Afterwards, in step 5 the results for each publication of the independent selection processes were compared. In cases where the two researchers agreed on relevant or irrelevant, the paper was included or excluded from the final set of publications. In cases of either a disparity between the categorizations or an agreement on undecidable, the full text of the publications was consulted using adaptive reading techniques to decide whether it should be included or excluded. Adaptive reading in this context meant going from reading the introduction to reading the conclusion and if a decision was still not reached reading the paper from start to finish until a decision could be reached. The step resulted in a total of 99 publications to use as a start set for the sixth step.
In the sixth step, we applied exhaustive backward and forward snowballing, meaning, as described in many previous studies [5, 59], until no new publication was selected. The snowballing procedures followed the guidelines laid out by Wohlin . Our start set was comprised of all 99 publications from step 5. We then applied backward and forward snowballing to the set. For backward snowballing, we used the reference lists contained in the publications, and for forward snowballing we used Google Scholar as suggested by Wohlin  and because from our experience it provides the most reliable source for the cited by statistic. To the cited and citing publications, we then applied our inclusion and exclusion criteria as described in step 4. All publications that were deemed as relevant were then used as the starting set for the next round of snowballing until no new publications were selected as relevant. The result of this step was a set of 107 relevant publications.
Lastly, in step 7, we filtered out all publications that did not explicitly mention advantages or disadvantages of model transformation languages by reading the full text of all publications. This step was introduced to filter out the noise that arose from a broader search string and less restrictive inclusion criteria (see Sect. 3.3). The remaining 58 publications form our final set on which data synthesis was performed on. (A list of all included publications with an unique assigned ID can be found in “Appendix B”.)
We decided that a publication be marked as relevant, if it satisfies at least one inclusion criteria and does not satisfy any exclusion criteria. The inclusion criteria were chosen to include as many papers that potentially contain advantages or disadvantages as possible. A publication was included if:
The publication introduces a model transformation language.
The publication analyses or evaluates properties of one or multiple model transformation languages.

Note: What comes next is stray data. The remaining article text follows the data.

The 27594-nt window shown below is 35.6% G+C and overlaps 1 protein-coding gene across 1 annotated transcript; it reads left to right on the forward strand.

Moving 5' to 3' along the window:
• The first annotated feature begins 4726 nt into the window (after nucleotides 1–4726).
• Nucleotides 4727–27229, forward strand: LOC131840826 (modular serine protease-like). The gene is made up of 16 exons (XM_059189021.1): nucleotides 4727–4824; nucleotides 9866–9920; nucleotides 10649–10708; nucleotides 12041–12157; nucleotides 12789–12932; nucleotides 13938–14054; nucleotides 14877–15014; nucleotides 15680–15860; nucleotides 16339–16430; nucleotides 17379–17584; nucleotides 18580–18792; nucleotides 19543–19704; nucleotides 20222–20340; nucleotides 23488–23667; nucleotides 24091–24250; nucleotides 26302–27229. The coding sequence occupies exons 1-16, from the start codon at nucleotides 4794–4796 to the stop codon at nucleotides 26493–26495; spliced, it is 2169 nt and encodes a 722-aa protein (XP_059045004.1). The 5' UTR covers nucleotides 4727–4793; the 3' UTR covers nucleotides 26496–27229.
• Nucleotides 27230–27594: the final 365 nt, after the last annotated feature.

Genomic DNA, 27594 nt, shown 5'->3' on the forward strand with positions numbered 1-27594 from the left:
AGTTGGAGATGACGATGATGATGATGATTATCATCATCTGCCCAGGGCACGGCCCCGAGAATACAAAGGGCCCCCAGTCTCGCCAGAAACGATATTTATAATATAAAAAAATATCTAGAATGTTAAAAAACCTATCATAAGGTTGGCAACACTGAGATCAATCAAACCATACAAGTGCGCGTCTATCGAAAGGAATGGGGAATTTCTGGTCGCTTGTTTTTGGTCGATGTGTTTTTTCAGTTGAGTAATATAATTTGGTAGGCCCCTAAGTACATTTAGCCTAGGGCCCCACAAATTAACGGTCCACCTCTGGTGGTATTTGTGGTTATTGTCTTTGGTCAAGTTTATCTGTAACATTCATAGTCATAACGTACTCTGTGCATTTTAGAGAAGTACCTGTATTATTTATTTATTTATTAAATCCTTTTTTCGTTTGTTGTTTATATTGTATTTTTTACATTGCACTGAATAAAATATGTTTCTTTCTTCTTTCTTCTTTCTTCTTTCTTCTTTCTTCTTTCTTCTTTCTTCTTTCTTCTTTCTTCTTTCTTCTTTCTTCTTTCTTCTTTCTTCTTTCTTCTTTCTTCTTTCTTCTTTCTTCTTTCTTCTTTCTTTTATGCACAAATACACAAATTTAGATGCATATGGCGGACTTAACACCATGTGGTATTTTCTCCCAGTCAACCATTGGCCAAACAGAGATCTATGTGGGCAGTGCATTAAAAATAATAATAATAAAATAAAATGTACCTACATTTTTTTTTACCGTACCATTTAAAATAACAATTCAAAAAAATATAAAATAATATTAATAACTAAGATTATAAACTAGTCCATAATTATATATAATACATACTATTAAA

The publication describes the application of one or multiple model transformation languages.
IC1 is an inclusion criteria, because the introduction of a new language should include a motivation for the language and possibly even a section on potential shortcomings of the language. Such shortcomings can be attributed either to the design of the language or to the concept of model transformation languages as a whole.
A publication that is covered by IC2 can help answer both RQ1 and RQ2 depending on the analysed/evaluated properties.
IC3 forms our third inclusion criteria since experience reports can be a good source for both strengths and weaknesses of any applied technique or tool.
Our exclusion criteria were:
Publications written in a language other than English.
Publications that are tutorial papers, poster papers or lecture slides.
Publications that are a Doctoral/Bachelor/Master thesis.
EC1 ensures that the scientific community is able to verify our extracted data from publications.
Because tutorial papers, poster papers and lecture slides are less reliable and do not provide enough information to work with, they are excluded with EC2.
Lastly, to reduce the required workload, we excluded all thesis publications with EC3 as full text reviews would take up too much time. We also argue that relevant thesis findings are most likely also published in journal or conference papers.
Quality assessment checklist and procedures
Assessing the quality of publications found during the selection process is an essential part of a literature review .
For that reason, we adopted a list of six quality attributes for studies. The quality attributes (seen in Table 1) are taken from Shevtsov et al.  which adapted quality criteria from Weyns et al. . Each quality item has a set of three characteristics for which a value between 0 and 2 is assigned. The quality score of a publication is calculated by summing up the values for each characteristic, making 12 the maximum quality score for a publication. The quality score did not influence the decision to include or exclude a publication.
Data extraction strategy
Based on our research questions, and general documentation concerns, we devised a total of eight data items to extract from each selected publication. Table 2 lists all extracted data items.
Data items D1–D3 are recorded for documentation purposes.
To gather explicitly, claimed advantages and disadvantages of model transformation languages D4 and D5 are necessary items to include.